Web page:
(I preface this by saying that this is my story, and I am not making light of the suffering encountered by many people. See a doctor for a proper assessment and treatment options that are viable for YOU. -CD)
A friend said that recently and I thought, who the heck loves having ADHD?
I get distracted; I have a gazillion great ideas that I’ve never started or finished, I get impatient, I interrupt or cut people off while they’re speaking, I feel like everything has to be done NOW, I have piles of stuff everywhere trying to be organized. How could I possibly love that?
I was diagnosed with ADHD in my early thirties and never believed it to be true. It was a kid’s condition. I brushed it off as a result of video games, music videos, a work culture that valued multitasking and a never-ending to-do list. I never pursued it, focusing rather on treating the also-diagnosed depression. I love neuroscience and everything to do with the brain, but I never educated myself on the comorbidity, the co-existence of the two, which is a common occurrence. Until recently. (Thank you Covid for the time to explore!)
I have the combined type of ADHD; a bit of the “AD”, a bit of the “H”.
This brings me to my first point:
Don’t let a label define you!
I’m not always distracted. Sometimes I’m hyper-focused, like a dog with a bone. Put in the same situations, my responses vary. Getting diagnosed is an opportunity to be aware and make changes and get help; it is not a reason or rationale or an excuse. “Oh I can’t do x, y, z because I have ADHD.” I used the behaviours that are typically associated with ADHD as a justification for so much in my life instead of learning more about it, learning about neurodivergence. I LOVE the inclusivity of that term which allows for the vast diversity of humans and refers to the equality of all possible mental states without labelling our differently wired brains as lesser or disabled or abnormal. We are released from the heavy burden of “suffering from/with” to living with. And just maybe they don’t need to be corrected as much as better understood and adapted to. I read somewhere recently that we don’t have an attention deficit but rather an attention abundance that just needs to be controlled. That is an empowering notion!
Which leads to my second point:
ADHD has its perks!
I’m not going to lie to you. It can suck when I want to work on something and can’t focus, when there are so many stimuli that I can’t process anything, and my brain feels like a pinball machine with noises and flashing lights and so much activity that I’m not sure where to start. But I am grateful for traits often correlated with ADHD like resilience, compassion, being a good conversationalist, sharp-witted, always providing a different perspective and a willingness to fight for what I believe in. A lot of creatives and athletes have ADHD: Howie Mandel, Justin Timberlake, Adam Levine, Michael Jordan and Michael Phelps have all been open about this and how the hyper-focusing aspect of ADHD is the “zone” that we often aspire getting into for peak performance.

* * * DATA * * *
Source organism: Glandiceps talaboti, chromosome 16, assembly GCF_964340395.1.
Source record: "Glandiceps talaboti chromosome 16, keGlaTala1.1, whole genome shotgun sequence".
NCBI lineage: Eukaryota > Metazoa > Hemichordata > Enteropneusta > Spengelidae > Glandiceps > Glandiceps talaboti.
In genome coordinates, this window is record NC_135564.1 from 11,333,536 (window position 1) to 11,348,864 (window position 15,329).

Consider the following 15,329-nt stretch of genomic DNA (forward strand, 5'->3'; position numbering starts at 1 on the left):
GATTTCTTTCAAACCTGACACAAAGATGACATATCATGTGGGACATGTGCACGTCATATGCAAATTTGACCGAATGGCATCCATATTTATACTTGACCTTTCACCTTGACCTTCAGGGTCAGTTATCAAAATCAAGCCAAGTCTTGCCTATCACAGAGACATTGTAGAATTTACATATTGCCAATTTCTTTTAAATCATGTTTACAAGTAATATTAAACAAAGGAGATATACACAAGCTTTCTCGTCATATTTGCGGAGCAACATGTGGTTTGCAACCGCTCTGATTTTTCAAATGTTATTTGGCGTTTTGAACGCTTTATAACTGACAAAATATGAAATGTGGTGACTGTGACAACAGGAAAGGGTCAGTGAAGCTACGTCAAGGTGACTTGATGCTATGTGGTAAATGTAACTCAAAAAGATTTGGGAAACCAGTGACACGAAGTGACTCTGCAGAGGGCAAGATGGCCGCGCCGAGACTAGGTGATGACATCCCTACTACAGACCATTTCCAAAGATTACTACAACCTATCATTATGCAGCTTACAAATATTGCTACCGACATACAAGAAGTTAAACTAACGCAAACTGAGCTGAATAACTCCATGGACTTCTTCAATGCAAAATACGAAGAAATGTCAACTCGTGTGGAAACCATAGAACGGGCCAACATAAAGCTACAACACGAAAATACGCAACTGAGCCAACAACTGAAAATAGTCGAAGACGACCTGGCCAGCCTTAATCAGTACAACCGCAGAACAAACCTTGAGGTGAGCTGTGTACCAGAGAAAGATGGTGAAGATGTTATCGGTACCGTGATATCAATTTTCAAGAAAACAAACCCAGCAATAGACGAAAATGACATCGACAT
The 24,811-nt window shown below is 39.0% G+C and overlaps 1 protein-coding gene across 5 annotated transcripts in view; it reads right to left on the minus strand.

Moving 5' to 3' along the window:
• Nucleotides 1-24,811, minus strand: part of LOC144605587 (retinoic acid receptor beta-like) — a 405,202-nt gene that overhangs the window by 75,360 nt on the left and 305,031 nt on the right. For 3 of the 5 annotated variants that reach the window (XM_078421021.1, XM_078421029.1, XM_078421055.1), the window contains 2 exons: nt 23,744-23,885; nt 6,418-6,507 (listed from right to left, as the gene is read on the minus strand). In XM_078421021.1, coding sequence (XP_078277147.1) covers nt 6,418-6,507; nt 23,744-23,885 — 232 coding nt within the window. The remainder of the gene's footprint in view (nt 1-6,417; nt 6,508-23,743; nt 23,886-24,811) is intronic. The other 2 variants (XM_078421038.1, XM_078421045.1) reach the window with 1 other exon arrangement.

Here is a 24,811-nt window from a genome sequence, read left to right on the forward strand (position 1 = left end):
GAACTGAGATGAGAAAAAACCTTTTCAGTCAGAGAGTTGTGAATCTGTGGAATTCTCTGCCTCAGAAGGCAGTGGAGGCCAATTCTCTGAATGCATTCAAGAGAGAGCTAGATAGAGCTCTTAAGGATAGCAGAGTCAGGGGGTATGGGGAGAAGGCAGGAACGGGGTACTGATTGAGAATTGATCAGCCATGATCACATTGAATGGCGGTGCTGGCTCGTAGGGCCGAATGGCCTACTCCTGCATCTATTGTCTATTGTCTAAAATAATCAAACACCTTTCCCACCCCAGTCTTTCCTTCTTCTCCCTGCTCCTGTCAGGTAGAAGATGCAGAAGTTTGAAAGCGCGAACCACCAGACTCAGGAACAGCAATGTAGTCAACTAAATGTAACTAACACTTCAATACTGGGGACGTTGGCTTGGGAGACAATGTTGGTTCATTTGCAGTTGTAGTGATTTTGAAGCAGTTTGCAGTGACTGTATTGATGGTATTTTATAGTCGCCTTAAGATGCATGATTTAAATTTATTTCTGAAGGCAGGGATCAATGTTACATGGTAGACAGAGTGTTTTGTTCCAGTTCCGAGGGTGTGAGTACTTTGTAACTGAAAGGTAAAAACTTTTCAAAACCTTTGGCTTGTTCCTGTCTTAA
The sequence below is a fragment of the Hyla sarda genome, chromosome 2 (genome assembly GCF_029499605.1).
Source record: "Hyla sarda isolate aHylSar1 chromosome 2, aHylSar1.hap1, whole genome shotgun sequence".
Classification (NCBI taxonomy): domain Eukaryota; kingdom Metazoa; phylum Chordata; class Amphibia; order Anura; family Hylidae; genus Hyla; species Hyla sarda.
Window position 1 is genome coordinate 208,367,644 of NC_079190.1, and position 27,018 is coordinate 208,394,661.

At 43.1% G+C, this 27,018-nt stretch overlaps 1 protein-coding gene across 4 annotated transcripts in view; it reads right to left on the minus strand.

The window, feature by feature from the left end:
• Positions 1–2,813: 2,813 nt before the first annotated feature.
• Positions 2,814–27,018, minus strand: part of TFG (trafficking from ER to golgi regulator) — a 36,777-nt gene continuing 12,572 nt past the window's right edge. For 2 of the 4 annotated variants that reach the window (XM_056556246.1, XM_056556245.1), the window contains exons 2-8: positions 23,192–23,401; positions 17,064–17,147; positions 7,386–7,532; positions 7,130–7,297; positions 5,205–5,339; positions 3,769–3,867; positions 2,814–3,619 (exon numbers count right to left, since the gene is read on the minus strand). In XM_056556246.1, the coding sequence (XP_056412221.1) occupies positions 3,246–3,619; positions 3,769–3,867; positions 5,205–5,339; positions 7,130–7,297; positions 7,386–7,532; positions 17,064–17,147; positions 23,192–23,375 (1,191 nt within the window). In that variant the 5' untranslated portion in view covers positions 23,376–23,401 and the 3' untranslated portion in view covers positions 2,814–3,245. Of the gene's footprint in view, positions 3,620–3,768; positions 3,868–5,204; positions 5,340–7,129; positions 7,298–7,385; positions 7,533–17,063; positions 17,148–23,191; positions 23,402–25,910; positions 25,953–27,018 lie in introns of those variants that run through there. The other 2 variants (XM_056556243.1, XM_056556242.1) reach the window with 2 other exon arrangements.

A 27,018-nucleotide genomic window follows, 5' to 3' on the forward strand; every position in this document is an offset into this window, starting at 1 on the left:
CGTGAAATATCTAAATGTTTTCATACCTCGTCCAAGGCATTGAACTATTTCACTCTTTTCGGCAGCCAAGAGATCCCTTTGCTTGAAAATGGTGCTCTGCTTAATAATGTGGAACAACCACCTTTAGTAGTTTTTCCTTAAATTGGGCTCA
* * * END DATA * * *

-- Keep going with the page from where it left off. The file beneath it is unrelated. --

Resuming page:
And lastly, point number three:
We need to talk openly about Mental Health
Having a discussion around mental health and any struggles is still not commonplace. For those who are living with challenges, it is hard to reach out when you’re in the middle of the storm. I’m hoping the more we share our stories and have these conversations over coffee, on a beach, after spin class, in blog posts, that it becomes just another thing we chat about rather than being elevated to a big, scary topic; something as casually spoken about as what movie we should go see or our most recent eye exam and the great glasses we picked up!
When I was diagnosed in the 90s, ADD was just becoming known. Mistakes were made with misdiagnoses, over-medication and many other problematic responses. It has come a long way since then. There are great resources out there for self-education around the VASTness (VAST is an acronym that is being suggested as a replacement for the term ADHD and stands for Variable Attention Stimulus Trait) of ADHD. It’s not a one size fits all sort of thing, and it morphs and changes depending on a variety of factors. Strategies from medications to aromatherapy, the foods we eat, music and art therapy and getting regular exercise all play major roles in living with ADHD. (Again, please seek professional assistance for diagnoses and treatments.)
So, on the days that my brain is alight with ideas, I grab a paper and pen and jot them down. Sometimes the ideas can lead to a post like this. I hope sharing my story helps others realize that they are not alone or helps people look at their mental health challenges with curiosity and an openness and willingness to delve deeper and not be ashamed or embarrassed.
I’m not quite as far along as my friend on the path of acceptance; I can’t say I love my ADHD but I’m getting there! One of my challenges is finishing tasks. So I’ll finish here, a little open-ended so that you can sit with this quietly and so can I. Maybe I’ll write more about it, maybe you’ll think about it, and maybe we can chat about this some more in future. Till then, be safe, be kind, be well.